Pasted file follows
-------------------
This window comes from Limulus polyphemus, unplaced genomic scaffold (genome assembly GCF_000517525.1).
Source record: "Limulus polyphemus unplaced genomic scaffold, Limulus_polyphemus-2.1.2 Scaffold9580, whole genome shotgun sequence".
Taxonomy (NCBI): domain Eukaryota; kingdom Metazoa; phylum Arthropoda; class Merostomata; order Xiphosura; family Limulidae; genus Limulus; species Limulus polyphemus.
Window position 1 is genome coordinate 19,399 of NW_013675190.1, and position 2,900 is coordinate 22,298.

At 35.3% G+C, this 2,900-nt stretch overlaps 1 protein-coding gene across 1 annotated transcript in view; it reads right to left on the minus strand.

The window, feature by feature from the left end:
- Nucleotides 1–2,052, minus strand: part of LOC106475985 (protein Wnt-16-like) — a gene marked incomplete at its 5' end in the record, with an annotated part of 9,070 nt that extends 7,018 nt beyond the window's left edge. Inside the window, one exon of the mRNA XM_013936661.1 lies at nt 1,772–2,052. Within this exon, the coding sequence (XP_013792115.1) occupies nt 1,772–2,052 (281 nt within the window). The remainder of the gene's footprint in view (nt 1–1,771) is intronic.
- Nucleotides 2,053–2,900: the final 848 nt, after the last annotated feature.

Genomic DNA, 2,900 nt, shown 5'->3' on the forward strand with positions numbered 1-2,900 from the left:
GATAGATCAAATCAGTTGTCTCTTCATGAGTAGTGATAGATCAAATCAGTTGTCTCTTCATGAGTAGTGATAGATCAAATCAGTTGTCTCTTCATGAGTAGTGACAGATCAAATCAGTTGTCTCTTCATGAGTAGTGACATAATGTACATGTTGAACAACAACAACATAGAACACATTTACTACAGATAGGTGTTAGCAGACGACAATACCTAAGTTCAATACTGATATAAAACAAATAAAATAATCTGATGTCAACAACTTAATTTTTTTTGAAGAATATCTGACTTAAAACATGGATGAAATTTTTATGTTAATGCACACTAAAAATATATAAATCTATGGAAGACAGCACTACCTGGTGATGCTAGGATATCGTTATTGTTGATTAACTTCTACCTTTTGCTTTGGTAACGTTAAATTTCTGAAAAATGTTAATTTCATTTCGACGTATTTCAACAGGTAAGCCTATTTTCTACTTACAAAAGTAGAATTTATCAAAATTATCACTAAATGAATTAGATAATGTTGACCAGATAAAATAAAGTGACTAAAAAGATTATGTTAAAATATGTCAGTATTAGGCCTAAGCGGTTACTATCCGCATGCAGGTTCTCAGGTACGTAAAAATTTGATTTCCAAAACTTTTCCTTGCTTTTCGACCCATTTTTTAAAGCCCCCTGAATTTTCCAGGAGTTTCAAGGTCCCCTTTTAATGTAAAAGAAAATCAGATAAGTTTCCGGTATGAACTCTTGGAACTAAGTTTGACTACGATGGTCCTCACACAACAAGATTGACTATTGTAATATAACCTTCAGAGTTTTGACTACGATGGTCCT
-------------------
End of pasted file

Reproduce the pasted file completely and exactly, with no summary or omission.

This window comes from Limulus polyphemus, unplaced genomic scaffold (genome assembly GCF_000517525.1).
Source record: "Limulus polyphemus unplaced genomic scaffold, Limulus_polyphemus-2.1.2 Scaffold9580, whole genome shotgun sequence".
Taxonomy (NCBI): domain Eukaryota; kingdom Metazoa; phylum Arthropoda; class Merostomata; order Xiphosura; family Limulidae; genus Limulus; species Limulus polyphemus.
Window position 1 is genome coordinate 19,399 of NW_013675190.1, and position 2,900 is coordinate 22,298.

At 35.3% G+C, this 2,900-nt stretch overlaps 1 protein-coding gene across 1 annotated transcript in view; it reads right to left on the minus strand.

The window, feature by feature from the left end:
- Nucleotides 1–2,052, minus strand: part of LOC106475985 (protein Wnt-16-like) — a gene marked incomplete at its 5' end in the record, with an annotated part of 9,070 nt that extends 7,018 nt beyond the window's left edge. Inside the window, one exon of the mRNA XM_013936661.1 lies at nt 1,772–2,052. Within this exon, the coding sequence (XP_013792115.1) occupies nt 1,772–2,052 (281 nt within the window). The remainder of the gene's footprint in view (nt 1–1,771) is intronic.
- Nucleotides 2,053–2,900: the final 848 nt, after the last annotated feature.

Genomic DNA, 2,900 nt, shown 5'->3' on the forward strand with positions numbered 1-2,900 from the left:
GATAGATCAAATCAGTTGTCTCTTCATGAGTAGTGATAGATCAAATCAGTTGTCTCTTCATGAGTAGTGATAGATCAAATCAGTTGTCTCTTCATGAGTAGTGACAGATCAAATCAGTTGTCTCTTCATGAGTAGTGACATAATGTACATGTTGAACAACAACAACATAGAACACATTTACTACAGATAGGTGTTAGCAGACGACAATACCTAAGTTCAATACTGATATAAAACAAATAAAATAATCTGATGTCAACAACTTAATTTTTTTTGAAGAATATCTGACTTAAAACATGGATGAAATTTTTATGTTAATGCACACTAAAAATATATAAATCTATGGAAGACAGCACTACCTGGTGATGCTAGGATATCGTTATTGTTGATTAACTTCTACCTTTTGCTTTGGTAACGTTAAATTTCTGAAAAATGTTAATTTCATTTCGACGTATTTCAACAGGTAAGCCTATTTTCTACTTACAAAAGTAGAATTTATCAAAATTATCACTAAATGAATTAGATAATGTTGACCAGATAAAATAAAGTGACTAAAAAGATTATGTTAAAATATGTCAGTATTAGGCCTAAGCGGTTACTATCCGCATGCAGGTTCTCAGGTACGTAAAAATTTGATTTCCAAAACTTTTCCTTGCTTTTCGACCCATTTTTTAAAGCCCCCTGAATTTTCCAGGAGTTTCAAGGTCCCCTTTTAATGTAAAAGAAAATCAGATAAGTTTCCGGTATGAACTCTTGGAACTAAGTTTGACTACGATGGTCCTCACACAACAAGATTGACTATTGTAATATAACCTTCAGAGTTTTGACTACGATGGTCCT